INDIANAPOLIS (AP) — Dorell Wright scored 23 points and Evan Turner added 16 Wednesday night, leading Philadelphia to a 105-95 victory over short-handed Indiana in what was likely Doug Collins’ final game as the 76ers coach.
The organization has already scheduled morning news conferences with the managing owner and Collins, who spent almost the entire game glued to his seat and spoke mostly with a hand covering his mouth.
Philadelphia (34-48) finished the season by winning three of its final four games but still out of the playoffs.
The Pacers (49-31) were led by Gerald Green who had a career-high 34 points. Lance Stephenson had 12 points, but the Pacers again failed to win their 50th game and head into the postseason with five losses in their last six games. Indiana rested four starters — Paul George, George Hill, Roy Hibbert and David West.
The game had no bearing on the playoff picture.
Indiana was already locked into the third seed in the Eastern Conference and will now face sixth-seeded Atlanta in the first round. The two teams split their four games this season. Philadelphia, meanwhile, had already been eliminated from the playoffs.
But the game did feature two intriguing story lines.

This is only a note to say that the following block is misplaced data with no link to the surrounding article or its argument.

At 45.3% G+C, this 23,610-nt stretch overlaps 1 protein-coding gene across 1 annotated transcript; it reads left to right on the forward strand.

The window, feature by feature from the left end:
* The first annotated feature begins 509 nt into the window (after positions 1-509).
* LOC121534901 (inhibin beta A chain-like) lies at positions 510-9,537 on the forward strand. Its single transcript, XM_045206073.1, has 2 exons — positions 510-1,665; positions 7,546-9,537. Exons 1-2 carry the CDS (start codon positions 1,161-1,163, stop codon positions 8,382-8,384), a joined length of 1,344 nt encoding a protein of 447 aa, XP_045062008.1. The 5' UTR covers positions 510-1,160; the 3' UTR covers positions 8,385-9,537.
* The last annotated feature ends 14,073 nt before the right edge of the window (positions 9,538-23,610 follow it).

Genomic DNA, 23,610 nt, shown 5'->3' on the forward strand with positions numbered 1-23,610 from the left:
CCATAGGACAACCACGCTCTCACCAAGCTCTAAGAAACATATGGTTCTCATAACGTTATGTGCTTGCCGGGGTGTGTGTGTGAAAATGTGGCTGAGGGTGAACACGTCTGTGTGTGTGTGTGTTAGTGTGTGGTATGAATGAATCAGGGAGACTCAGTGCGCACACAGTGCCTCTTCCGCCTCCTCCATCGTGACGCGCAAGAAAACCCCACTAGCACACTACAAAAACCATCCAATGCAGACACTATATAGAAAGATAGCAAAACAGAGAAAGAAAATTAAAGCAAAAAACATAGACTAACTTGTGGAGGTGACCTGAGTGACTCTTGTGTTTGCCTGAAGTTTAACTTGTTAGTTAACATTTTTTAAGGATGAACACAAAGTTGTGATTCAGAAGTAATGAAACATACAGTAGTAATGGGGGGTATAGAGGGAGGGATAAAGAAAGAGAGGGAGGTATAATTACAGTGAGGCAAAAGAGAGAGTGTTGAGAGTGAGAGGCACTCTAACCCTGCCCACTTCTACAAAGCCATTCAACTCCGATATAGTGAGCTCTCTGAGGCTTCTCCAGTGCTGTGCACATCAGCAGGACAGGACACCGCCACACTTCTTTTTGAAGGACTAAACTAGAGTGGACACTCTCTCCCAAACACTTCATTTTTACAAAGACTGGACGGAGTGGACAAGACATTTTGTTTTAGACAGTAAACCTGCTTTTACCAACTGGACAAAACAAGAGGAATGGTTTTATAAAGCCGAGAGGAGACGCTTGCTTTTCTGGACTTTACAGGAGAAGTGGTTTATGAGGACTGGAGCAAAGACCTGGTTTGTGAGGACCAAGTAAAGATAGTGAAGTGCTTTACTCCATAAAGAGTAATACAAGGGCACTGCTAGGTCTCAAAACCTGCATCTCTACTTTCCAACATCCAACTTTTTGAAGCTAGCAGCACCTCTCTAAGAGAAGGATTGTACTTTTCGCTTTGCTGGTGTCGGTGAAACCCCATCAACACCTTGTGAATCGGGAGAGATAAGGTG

Sixers guard Jrue Holiday became only the second player in the franchise’s 50-year history to average more than 17 points and eight assists for an entire season. He finished with five points and no assists, giving him single-season averages of 17.7 points and 8.01 assists. The only other Philly player to achieve that feat was Wilt Chamberlain in 1967-68.
And when Ben Hansbrough entered the game in the second quarter, it marked the first time in NBA history that two sets of brothers — Jrue and Justin Holiday of the Sixers and Ben and Tyler Hansbrough of the Pacers — played in the same game.
But the meaningless finale had little intrigue.
The 76ers scored the first 11 points and the Pacers spent the rest of the night futilely playing catch-up. They got within nine three times in the first half but couldn’t get closer than that until Jeff Pendergraph’s steal and layup made it 90-83 midway through the fourth quarter.
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